Posted: 19 October 2017

Breaking the cycle of disadvantage at party conferences

Party Conferences are always an interesting beast – a chance to get a feel for the fortunes of the main political parties, hear from party activists and discuss future policy directions and priorities.  

It certainly was a politically tumultuous time with leadership speculation rife in Manchester, and Labour buoyant after their unexpected election result.  Shares in cough sweets have gone through the roof, and everyone is wondering just what the chances were of those letters falling off at exactly that moment.

But enough about the political gossip, why were we there?

We attend party conferences to make sure that children’s issues remain high on the agenda – no mean feat when Brexit is dominating political energy. 

This year we played a game to encourage MPs and Councillors to work with us to tackle the cycle of disadvantage that many children and young people face. 

We also produced our ever-popular local data packs, one for every parliamentary constituency and local authority in England and Wales.  These packs show the level of need by area by revealing key data, including:

  • how many children go missing
  • how many are living in poverty and problem debt
  • the number of children in care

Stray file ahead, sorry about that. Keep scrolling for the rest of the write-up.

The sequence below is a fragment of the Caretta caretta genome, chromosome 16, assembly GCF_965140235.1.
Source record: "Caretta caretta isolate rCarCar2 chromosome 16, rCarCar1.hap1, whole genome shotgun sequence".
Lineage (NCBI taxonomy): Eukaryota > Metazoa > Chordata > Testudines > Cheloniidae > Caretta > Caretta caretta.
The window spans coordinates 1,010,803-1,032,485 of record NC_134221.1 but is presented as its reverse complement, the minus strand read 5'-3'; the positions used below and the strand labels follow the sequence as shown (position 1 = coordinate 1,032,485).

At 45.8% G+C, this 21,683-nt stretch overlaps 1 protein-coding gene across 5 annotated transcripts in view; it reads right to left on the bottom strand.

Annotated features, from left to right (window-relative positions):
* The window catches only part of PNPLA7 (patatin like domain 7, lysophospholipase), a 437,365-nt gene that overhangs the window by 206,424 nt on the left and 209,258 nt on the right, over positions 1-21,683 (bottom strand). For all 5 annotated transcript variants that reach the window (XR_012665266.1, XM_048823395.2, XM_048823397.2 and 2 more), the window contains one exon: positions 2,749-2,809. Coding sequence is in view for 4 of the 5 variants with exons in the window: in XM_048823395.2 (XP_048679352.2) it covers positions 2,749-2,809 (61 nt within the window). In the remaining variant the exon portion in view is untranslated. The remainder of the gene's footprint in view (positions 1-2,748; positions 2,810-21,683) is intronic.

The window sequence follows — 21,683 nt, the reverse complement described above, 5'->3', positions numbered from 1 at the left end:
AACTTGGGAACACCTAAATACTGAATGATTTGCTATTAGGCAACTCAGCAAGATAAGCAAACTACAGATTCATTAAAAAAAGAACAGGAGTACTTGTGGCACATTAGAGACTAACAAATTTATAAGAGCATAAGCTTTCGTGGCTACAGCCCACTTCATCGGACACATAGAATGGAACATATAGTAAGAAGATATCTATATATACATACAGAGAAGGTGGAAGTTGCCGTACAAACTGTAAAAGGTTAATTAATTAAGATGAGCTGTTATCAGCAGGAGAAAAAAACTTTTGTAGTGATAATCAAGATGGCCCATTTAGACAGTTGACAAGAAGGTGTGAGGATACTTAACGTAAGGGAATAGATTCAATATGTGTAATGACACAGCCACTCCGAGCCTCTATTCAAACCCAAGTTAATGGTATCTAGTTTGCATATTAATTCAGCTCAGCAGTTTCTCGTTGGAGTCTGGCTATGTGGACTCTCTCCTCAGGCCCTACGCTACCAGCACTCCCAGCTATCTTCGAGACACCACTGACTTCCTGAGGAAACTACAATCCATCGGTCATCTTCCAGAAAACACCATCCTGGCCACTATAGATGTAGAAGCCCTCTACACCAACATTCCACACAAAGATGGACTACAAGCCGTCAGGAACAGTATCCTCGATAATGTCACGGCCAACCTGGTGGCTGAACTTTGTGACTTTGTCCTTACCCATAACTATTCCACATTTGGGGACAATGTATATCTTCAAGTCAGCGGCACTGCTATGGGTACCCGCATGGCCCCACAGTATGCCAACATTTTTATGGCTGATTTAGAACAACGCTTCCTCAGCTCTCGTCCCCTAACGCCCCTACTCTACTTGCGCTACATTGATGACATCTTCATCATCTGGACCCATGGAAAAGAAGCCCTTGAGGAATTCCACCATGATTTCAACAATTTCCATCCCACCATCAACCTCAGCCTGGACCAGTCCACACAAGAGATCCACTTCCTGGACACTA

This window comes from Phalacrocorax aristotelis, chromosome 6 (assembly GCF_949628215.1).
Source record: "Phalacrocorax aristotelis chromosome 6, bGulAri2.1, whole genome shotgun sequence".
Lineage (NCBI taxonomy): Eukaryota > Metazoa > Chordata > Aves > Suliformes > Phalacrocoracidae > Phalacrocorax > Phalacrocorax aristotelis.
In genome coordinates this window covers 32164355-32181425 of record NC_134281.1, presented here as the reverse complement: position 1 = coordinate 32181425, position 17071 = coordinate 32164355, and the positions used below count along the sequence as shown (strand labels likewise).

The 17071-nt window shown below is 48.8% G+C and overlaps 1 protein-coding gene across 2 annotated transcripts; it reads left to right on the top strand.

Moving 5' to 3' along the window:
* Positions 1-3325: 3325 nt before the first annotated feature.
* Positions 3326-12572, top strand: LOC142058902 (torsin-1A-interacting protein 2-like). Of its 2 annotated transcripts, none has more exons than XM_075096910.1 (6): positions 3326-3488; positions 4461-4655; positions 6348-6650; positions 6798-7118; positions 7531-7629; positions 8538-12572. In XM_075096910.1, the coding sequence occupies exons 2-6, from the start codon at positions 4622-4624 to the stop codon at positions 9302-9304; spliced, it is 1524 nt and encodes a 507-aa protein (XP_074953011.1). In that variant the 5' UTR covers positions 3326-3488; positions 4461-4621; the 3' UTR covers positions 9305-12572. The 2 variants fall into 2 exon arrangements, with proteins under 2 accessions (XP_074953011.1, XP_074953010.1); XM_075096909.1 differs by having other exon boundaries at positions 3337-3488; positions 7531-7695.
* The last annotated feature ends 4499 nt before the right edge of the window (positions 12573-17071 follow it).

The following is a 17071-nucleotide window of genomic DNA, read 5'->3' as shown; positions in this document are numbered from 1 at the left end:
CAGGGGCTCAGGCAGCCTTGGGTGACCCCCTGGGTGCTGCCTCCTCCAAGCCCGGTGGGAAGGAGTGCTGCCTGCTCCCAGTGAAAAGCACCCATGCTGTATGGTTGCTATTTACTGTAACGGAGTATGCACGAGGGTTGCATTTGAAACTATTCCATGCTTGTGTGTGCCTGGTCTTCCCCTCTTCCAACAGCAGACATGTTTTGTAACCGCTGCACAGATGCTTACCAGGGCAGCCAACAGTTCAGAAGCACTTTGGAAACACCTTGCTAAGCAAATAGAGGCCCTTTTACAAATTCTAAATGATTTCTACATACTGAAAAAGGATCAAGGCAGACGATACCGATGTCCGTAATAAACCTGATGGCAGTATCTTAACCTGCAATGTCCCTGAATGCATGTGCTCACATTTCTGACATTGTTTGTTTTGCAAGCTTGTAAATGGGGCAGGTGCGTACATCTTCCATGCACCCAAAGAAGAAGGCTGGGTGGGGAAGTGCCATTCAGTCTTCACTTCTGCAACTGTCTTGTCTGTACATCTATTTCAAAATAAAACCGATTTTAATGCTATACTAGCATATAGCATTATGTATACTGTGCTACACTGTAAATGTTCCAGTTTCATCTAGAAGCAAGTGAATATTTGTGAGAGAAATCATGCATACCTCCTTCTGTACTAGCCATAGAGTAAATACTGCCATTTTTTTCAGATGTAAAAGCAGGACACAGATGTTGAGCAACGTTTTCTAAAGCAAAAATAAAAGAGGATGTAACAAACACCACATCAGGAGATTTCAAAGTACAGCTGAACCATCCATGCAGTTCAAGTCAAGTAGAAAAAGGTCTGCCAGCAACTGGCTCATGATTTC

• ...and much more.

Get your local pack here  

‘I’ve collected my local stats’

Every time an MP or Councillor came by our stand to chat we asked them to take a photograph, the dreaded obligatory ‘photo opp’.  We then share these with our supporters and campaigners, and we certainly had some big hitters this year. 

Scroll through our photo gallery below to see who popped by.

Angela Rayner at party conference holding sign
Angela Rayner
Debbie Abrams at party conference holding sign
Debbie Abrams
Diane Abbott at party conference holding sign
Diane Abbott
Luciana Berger at party conference holding sign
Luciana Berger
David Davis at party conference holding sign
David Davis
Justine Greening at party conference holding sign
Justine Greening

Keep up to date

If you want to find out more about our work at party conferences, keep up to date on our influencing work or see who popped by our stall, then you can follow us on Twitter @childsocpol.

By Lucy Dacey - Programme staff
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